The Intercounty Connector, the new toll road that connects Gaithersburg to Laurel, was envisioned and created to alleviate the traffic headaches that have plagued local roads and the Capital Beltway for decades.
While some trips for commuters have been cut in half, though, some officials and commuters have been left to wonder why the $3 billion highway looks so empty.
Maryland Transit Administration officials say that the average ridership on the ICC - which is hovering around 21,000 cars per day - is exactly where they want to be. That's a stark distinction, though, from preliminary traffic and revenue studies, which pegged daily driver numbers as high as 71,000 cars per day.
"On the east end, we are slightly below projections, but in aggregate, we are above projections," MTA Executive Secretary Harold Bartlett said.
Local transit specialists affirm the idea that average traffic volume on the new highway has been far lower than originally projected.
"The state has been grading itself on a curve for years on this project," transportation researcher Greg Smith says about the nearly 18-mile long road. "In multiple other projects done by the transportation authority, they were looking for and hoping for much higher numbers than I have now."
The MTA responds to that criticism by pointing out that the ICC was built in a highly-populated residential area and was never designed at interstate standards.
Drivers say that two other factors - the 55 mph speed limit and the toll itself - are negatively affecting perception of using the Intercounty Connector. The toll currently sits at 25 cents-per-mile during rush hour.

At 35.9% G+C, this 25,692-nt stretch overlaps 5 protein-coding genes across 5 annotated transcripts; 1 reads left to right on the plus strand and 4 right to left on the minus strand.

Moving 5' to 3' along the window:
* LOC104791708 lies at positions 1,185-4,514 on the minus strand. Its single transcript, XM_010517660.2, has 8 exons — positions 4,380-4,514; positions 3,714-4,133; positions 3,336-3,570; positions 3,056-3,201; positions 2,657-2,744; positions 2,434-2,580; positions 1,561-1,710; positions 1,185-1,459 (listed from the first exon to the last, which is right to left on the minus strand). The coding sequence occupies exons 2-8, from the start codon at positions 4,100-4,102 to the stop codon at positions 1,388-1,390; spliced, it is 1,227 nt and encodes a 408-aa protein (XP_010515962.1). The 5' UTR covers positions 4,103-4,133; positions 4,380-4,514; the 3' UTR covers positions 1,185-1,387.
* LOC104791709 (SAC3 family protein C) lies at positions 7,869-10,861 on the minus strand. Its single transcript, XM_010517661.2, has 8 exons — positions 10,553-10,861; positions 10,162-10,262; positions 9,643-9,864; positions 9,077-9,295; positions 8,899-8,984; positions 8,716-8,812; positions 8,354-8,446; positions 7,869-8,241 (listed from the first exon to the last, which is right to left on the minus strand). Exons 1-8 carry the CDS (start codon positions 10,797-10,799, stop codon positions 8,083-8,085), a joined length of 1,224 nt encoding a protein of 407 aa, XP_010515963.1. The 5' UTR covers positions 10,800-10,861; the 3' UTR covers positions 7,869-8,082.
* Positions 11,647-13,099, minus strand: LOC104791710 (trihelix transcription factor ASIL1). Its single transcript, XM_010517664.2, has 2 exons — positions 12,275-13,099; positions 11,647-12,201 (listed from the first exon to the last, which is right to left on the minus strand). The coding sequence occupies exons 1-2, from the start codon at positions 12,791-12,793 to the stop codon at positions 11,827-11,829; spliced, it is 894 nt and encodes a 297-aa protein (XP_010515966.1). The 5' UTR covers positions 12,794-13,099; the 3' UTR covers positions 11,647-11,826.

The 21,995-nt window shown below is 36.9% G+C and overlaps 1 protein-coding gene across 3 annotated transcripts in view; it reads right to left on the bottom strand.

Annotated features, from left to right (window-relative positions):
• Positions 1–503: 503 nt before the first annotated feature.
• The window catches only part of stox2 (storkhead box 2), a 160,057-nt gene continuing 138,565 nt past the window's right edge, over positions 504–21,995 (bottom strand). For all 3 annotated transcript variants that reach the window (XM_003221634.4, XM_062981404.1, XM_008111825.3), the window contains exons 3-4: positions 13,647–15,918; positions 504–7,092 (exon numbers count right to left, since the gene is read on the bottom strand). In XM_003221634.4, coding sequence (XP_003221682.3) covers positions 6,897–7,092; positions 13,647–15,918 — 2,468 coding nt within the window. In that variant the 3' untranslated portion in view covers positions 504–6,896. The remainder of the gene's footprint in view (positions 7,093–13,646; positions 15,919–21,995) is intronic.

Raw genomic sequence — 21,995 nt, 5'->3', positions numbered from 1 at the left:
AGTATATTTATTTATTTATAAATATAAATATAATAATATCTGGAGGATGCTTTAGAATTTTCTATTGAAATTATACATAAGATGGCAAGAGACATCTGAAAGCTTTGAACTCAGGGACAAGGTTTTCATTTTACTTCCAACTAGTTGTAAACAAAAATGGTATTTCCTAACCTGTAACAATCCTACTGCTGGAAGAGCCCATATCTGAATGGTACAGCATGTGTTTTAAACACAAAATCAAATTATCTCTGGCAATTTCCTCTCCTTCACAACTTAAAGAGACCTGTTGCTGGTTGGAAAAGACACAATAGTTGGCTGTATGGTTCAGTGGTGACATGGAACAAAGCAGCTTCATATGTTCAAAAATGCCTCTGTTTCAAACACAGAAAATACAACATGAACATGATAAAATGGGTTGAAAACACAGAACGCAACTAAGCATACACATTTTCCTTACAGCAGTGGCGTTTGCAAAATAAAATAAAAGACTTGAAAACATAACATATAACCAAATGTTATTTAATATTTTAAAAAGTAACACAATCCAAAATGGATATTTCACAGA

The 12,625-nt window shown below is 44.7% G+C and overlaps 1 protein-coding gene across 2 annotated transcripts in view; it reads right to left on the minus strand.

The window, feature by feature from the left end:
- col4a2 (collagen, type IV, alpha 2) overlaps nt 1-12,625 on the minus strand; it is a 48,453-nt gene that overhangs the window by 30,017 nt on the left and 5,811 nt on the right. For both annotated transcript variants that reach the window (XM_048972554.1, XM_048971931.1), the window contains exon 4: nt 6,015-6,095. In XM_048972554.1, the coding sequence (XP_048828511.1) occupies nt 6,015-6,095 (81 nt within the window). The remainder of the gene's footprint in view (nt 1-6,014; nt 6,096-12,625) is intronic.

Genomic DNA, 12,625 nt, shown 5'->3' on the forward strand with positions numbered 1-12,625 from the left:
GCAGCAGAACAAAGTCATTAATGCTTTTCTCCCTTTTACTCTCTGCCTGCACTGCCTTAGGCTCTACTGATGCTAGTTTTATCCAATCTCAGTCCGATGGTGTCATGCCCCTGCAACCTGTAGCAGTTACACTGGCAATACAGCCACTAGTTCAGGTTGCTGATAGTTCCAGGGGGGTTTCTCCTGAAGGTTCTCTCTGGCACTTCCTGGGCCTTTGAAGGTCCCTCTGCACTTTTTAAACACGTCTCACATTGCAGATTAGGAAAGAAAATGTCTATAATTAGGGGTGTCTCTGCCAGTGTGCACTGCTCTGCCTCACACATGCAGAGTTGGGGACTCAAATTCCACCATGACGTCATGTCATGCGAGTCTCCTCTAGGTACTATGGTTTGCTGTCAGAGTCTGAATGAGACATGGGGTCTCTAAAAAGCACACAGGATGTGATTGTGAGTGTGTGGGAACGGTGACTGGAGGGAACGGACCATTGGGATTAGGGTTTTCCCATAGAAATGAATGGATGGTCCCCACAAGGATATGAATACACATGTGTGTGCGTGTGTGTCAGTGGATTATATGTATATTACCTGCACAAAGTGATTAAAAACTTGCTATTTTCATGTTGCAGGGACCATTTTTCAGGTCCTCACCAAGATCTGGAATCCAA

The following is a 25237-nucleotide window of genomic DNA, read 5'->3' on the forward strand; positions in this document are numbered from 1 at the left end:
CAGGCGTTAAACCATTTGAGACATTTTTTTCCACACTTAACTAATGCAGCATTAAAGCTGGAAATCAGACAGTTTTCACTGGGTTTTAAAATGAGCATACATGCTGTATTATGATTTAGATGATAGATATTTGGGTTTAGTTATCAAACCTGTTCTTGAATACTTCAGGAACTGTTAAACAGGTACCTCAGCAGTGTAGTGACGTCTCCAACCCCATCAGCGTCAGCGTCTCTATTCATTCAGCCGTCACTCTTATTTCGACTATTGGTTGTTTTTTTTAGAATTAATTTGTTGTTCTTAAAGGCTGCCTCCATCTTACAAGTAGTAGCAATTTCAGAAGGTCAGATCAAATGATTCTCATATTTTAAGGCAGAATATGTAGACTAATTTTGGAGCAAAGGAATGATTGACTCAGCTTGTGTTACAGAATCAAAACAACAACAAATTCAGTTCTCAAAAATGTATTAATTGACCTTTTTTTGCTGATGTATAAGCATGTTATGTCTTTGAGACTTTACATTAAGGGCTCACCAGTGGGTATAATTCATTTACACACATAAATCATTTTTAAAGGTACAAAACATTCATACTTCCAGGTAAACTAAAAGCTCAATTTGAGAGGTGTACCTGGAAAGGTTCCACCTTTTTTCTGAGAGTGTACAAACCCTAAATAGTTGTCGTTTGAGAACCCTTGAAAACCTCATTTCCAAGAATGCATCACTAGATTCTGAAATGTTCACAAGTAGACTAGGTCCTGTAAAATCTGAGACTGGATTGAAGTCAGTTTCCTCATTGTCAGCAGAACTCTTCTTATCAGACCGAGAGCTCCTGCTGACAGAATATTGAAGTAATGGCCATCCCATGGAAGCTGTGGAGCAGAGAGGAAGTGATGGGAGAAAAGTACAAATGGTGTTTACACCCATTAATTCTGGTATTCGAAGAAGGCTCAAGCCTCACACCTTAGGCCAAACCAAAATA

"When you live in the state and have to pay $4 just to get home, that's a lot of money," Maryland resident Theresa Hewlett said.
Tickets for everyone?
Meanwhile, many drivers are also noticing a heavy police presence on the highway. Since the first section of the ICC opened in early 2011, authorities have issued more than 3,700 tickets on it. Meanwhile, local lawmakers are pushing officials to consider raising that speed limit.
Hewlett says that even while driving over the speed limit, as high as 63 miles-per-hour, cars are flying past her, despite the high number of cars being pulled over.
"Every time I've been on it, I've seen police," she says, adding that she herself had never been pulled over on the ICC.
Bartlett argues that raising the speed limit won't do much in terms of actual commute time saved.
I can't drive 55
"Even if you traverse the entire 16 miles, going from 55 to 60 is going to save less than a minute off your travel time," Bartlett said.
AAA Mid-Atlantic says that the problem with the speed limit doesn't have as much to do with time saved as it has to do with perception. Currently, the ICC's speed limit matches the one on the Capital Beltway and on the Montgomery County portion of Interstate 270.
"In all probability, the state will increase the speed limit on the road and I think the road will become more attractive to motorists," AAA spokesman John Townsend says.
Meanwhile, studies done by the state reflect that the ICC may not ease congestion on neighboring roads; in fact, it may go up. State numbers show that surrounding roads like Georgia Avenue and Route 29 will still see an increase in traffic of about 4 percent over the next two decades.